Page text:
Portman Can’t Escape Hot Water
Rob Portman’s reversal on gay marriage still has social conservatives concerned
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on June 08, 2013 at 6:00 PM, updated June 08, 2013 at 9:01 PM
And when it comes to the IRS, Portman, an Ohio Republican, spotted a potential problem well before others. He demanded to know as early as 2012 why the tax agency targeted Ohio-based Tea Party groups for special scrutiny.
Yet despite these GOP bona fides, some social conservatives are asking of this lawmaker: Can they count on him to keep his word?
It’s a sour question for a politician whose reputation until now was as a no-pretense, stand-up guy, respected through six terms as a House of Representatives member, then as White House budget chief and now as a U.S. senator with presidential possibilities. The problem for Portman, say his questioners, comes down to a single issue, namely his same-sex marriage flip-flop. He came out in support of gay marriage after one of his sons came out as gay.
Despite Portman’s work since then to repair relations with key constituencies, his support for gay marriage still has some smarting in conservative quarters.
“I think that what Rob is facing is there are groups out there that applaud him for his work as it relates to the Second Amendment, the IRS scandal and so on and so forth, but lingering still is his decision to change his position on marriage,” said Michael Gonidakis, president of Ohio Right to Life, who helped convene a meeting with anti-abortion leaders and Portman in late April. “It’s one that I don’t believe will go away anytime soon just because of the fact that it’s such a strong and religiously held belief by so many Ohioans who are people of faith.”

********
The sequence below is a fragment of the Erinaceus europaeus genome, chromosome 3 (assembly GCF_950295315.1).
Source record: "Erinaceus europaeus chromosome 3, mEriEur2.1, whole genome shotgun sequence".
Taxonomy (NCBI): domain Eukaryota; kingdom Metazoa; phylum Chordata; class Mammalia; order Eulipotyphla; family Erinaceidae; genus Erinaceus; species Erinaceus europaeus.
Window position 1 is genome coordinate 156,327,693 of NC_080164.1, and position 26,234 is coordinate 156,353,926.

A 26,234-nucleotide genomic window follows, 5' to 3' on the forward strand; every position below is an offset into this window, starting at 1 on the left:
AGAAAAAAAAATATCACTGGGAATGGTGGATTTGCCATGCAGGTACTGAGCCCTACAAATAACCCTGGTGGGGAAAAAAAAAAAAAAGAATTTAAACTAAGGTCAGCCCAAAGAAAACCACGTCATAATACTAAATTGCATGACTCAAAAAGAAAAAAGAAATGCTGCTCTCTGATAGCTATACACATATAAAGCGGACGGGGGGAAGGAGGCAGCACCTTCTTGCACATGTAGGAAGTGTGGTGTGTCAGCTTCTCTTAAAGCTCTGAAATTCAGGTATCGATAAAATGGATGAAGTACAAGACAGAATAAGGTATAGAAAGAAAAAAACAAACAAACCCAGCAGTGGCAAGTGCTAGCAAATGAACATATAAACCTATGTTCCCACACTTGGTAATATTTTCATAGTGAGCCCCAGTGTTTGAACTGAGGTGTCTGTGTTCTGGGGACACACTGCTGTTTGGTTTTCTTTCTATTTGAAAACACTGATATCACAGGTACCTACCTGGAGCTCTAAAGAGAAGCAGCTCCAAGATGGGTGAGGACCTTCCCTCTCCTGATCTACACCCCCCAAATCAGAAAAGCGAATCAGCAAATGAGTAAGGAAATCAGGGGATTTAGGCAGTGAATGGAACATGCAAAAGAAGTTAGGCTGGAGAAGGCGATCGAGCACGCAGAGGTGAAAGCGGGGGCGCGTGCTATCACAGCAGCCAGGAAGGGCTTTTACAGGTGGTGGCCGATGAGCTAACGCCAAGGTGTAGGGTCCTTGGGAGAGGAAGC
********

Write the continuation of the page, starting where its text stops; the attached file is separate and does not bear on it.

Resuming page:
Evangelical conservatives and some Right-to-Life leaders say they still struggle with what they took as a promise — that Portman ran for Senate opposing gay marriage — that is broken.
A different group of conservatives, from the Tea Party movement, are generally more concerned about economic and size-of-government issues than are evangelicals, and Portman has forged working relationships with their leaders. But these groups are not mutually exclusive. In a yet-to-be-published survey, political scientist Ronald Rapoport from the College of William and Mary said he found that 42 percent of people who identify with the Tea Party, a large minority, oppose any legal recognition for gay marriage.
These core groups — the anti-abortion movement and the Tea Party — share enough values that some have met recently to discuss common interests. It was at one such meeting, two weeks ago at the Embassy Suites in Independence, where the Portman matter came up.